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Why did the bear cross the road? He couldn't, so a new wildlife crossing is being built

The crossing will allow animals to move freely north and south in Florida's wildlife corridor.

POLK COUNTY, Fla. — When you think of Florida, many people think of our beautiful beaches, but all throughout our state is an 18-million-acre wildlife corridor. It's home to all kinds of animal and aquatic life. 

It's wildlife that needs to be able to wander freely away from the busy cities and highways but one highway, in particular, has severed that connection. 

Interstate 4 was constructed 50 years ago right here in central Florida to make it easier for drivers to get from one side of the state to the other, but that made it harder for animals. 

Brent Setchell is an engineer with the Florida Department of Transportation: "I-4 is a major barrier to wildlife movement. So there are over 100,000 vehicles a day on there and if wildlife did try to cross the road, they would likely be unsuccessful and motorists would probably hit them or they could swerve so for motorists' safety." 

He says it took 25 years of planning and watching the movement of one black bear to finally make a wildlife crossing under this major highway a reality. 

M-34 is a black bear that was tagged with a GPS south of I-4. As they tracked his movements to find a mate and get food, Setchell says they noticed one major obstacle. 

"Eventually it couldn't find a way across I-4 and eventually turned south and went back and ended up on the dyke of Lake Okeechobee," Setchell said.

Some people are passionate about preserving Florida's natural environment and wildlife, while others are encouraging all of the growth we're seeing throughout the state and our economy. But some believe that this project shows there's a way to marry them both.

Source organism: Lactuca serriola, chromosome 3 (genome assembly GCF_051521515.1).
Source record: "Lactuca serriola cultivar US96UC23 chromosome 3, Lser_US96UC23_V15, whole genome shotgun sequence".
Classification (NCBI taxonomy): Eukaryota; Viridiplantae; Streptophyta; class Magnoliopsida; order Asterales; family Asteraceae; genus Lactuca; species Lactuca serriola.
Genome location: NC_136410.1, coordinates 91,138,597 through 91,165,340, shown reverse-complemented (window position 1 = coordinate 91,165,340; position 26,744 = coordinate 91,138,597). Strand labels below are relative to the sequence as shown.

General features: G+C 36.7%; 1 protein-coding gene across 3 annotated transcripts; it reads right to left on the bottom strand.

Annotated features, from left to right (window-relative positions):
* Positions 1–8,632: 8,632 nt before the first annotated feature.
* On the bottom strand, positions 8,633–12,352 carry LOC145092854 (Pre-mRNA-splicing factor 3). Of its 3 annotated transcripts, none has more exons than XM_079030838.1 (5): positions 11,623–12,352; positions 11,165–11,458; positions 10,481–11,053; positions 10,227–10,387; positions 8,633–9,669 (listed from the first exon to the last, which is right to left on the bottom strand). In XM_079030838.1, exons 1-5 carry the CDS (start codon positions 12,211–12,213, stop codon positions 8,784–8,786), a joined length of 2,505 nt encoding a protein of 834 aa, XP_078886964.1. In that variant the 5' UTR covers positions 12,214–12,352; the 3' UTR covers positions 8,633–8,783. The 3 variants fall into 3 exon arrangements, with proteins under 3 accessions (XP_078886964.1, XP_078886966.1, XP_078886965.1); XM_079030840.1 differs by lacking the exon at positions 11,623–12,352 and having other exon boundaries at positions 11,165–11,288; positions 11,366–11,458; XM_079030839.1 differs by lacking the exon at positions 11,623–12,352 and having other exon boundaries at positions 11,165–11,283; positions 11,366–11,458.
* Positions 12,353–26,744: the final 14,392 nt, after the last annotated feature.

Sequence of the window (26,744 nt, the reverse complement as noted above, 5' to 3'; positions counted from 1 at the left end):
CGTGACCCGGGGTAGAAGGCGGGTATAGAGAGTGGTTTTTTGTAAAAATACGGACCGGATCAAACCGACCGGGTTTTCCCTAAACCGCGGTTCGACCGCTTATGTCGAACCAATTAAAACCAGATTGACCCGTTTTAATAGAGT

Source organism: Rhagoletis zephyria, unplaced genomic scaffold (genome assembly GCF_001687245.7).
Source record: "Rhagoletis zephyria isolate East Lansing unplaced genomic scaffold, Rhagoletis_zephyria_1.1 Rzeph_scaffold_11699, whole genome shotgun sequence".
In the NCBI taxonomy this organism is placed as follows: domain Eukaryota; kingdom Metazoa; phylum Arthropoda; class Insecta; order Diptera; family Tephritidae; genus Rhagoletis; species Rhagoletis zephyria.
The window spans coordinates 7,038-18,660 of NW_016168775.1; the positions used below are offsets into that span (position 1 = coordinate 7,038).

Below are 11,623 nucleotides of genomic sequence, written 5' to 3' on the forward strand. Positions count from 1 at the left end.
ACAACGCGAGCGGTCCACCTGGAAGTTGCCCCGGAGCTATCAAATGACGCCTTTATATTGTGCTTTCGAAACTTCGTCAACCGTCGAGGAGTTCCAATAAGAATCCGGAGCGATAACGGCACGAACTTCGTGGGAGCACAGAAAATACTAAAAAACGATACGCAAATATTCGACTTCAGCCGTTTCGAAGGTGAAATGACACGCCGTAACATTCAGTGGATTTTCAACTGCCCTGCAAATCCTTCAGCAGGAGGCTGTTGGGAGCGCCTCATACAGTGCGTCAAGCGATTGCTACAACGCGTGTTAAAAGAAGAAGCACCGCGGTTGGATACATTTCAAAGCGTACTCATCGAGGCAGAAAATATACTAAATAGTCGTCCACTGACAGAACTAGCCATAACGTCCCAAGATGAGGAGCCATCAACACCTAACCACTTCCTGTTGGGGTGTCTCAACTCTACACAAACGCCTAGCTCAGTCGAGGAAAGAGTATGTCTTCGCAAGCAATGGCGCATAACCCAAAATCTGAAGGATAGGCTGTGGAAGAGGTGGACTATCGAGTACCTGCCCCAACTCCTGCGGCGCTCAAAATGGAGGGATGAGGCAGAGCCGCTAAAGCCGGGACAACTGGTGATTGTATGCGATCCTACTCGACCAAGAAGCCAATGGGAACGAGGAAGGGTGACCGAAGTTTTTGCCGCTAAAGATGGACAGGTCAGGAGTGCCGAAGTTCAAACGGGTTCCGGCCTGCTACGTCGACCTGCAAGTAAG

"We recognize that we have to advance our economy. We recognize that we have a thousand people moving here a day. We like that and we think that we can balance the two out, so that we can have, in essence, what would be Noah's Ark forever in the state of Florida," said businessman Arnie Bellini, who's part of the Florida Wildlife Corridor Foundation. He believes our state is getting it right. 

"We're very committed to working with all agencies and all governments to co-create a green infrastructure plan in the state of Florida."

FDOT hopes to have the wildlife crossing fully open and ready to cross by next summer, with fencing to guide the animals to it. 

Bellini says it won't take long for the animals to find it: "And once a few animals take it and there's a scent trail there and there's a path, an animal path that's made... it's like a highway. It's like they created a new highway, so it doesn't take very long before they find their way."

Bellini just invested millions to help launch the Live Wildly campaign.  It's a tool to teach locals and visitors about the wildlife corridor, including recreational opportunities like hiking, biking and camping.

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